However, The rule of 4 actually came about through my experience as a father. As many are aware child care can be demanding and exhausting (much like elderly care). As a new father, I followed the EASY method. EASY stands for Eat, Activity, Sleep, You. By following this simple method I was able to ensure my children’s needs were met as well as my own.
While some of the EASY method can be adopted into senior care, it requires a bit more flexibility due to the varying needs elderly patients have.
As a caregiver, nurse, and administrator of an In-Home service, I have learned to adapt some of the simplicity of the easy method into the rule of 4.
Step 1: Identify elder care needs.
The first step of the rule of 4 is to identify priorities or things that need to be accomplished. This can be done if a family member is a caregiver or if a family member is directing the care of a professional in-home caregiver. Families together with the elderly family member are typically the ones best suited to identify the care needs of an elderly patient.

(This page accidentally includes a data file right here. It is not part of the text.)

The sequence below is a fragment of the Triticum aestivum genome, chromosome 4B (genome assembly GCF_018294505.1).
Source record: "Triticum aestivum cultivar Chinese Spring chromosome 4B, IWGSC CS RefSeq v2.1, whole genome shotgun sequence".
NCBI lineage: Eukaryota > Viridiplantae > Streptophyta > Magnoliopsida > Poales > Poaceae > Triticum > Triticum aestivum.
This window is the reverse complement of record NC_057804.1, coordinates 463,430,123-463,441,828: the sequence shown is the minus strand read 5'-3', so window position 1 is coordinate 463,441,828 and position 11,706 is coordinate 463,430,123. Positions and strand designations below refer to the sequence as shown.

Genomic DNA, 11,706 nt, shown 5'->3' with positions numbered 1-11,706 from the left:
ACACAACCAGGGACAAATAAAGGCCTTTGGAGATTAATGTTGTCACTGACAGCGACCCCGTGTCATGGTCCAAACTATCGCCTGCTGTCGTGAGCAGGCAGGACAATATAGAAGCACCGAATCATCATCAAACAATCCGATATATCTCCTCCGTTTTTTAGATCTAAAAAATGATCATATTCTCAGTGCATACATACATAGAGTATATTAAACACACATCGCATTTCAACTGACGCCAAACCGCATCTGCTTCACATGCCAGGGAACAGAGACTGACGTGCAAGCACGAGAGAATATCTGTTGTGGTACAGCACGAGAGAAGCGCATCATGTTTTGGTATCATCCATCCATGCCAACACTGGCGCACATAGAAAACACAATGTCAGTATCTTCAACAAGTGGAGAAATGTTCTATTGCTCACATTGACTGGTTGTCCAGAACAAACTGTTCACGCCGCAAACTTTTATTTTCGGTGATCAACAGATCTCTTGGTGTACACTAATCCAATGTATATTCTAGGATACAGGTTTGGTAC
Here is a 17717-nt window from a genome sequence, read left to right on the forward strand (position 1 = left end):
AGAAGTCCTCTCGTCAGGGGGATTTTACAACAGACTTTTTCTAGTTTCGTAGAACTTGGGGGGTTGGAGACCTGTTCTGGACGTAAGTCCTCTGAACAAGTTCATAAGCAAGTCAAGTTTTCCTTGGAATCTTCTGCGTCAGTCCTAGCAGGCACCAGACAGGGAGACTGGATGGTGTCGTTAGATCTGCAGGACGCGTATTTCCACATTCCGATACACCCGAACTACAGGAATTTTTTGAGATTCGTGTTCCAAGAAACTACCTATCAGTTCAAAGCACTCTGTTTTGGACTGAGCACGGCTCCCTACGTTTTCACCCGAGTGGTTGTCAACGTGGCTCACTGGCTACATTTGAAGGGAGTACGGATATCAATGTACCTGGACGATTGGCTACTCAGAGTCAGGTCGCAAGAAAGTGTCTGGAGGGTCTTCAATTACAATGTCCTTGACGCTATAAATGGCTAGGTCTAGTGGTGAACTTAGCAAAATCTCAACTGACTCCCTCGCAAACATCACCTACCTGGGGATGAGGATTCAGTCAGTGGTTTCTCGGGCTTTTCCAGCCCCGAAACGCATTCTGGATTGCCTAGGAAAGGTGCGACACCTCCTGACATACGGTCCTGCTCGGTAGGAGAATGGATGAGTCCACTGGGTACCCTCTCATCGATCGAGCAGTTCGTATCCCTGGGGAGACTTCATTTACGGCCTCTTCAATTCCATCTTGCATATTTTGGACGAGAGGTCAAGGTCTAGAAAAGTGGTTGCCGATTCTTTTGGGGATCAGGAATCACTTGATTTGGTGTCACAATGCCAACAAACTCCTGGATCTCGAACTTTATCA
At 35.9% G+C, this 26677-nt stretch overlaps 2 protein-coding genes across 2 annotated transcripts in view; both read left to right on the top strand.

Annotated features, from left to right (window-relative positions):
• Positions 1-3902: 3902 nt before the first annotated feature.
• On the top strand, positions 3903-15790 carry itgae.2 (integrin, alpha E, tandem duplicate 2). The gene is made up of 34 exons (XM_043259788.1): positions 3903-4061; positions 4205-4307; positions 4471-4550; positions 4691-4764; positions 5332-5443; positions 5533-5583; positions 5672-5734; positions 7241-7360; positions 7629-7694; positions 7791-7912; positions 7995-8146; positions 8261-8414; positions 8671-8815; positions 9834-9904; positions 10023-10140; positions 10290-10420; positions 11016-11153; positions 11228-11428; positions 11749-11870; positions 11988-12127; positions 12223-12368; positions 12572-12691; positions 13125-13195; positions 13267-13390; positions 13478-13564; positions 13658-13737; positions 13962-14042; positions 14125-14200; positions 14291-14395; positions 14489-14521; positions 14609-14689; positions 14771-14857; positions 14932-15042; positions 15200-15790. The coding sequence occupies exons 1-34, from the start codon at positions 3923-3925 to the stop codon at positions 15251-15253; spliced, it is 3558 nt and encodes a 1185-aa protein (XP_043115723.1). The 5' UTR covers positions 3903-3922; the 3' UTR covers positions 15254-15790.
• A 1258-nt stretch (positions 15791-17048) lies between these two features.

If you are struggling to identify what you hope to accomplish when providing elderly care a good place to start is through our commonly requested elderly caregiver services.
These cover common day-to-day tasks that need to be accomplished. You want to be sure first and foremost that ADL (Activity of Daily Living) needs are met.
Step 2: Break down your elderly in-home care day into blocks of 4
Instead of considering what needs to be accomplished for an entire day (this can be overwhelming) consider what needs to be accomplished in 4-hour blocks. Typically there will be four, four-hour blocks during an individuals waking hours.
Often the 4-hour blocks follow a natural rhythm:
While everyone’s needs and time frames will be different, this grouping can help in planning when and what activities need to be accomplished. This provides structure for the elder receiving care as well as the elder caregiver.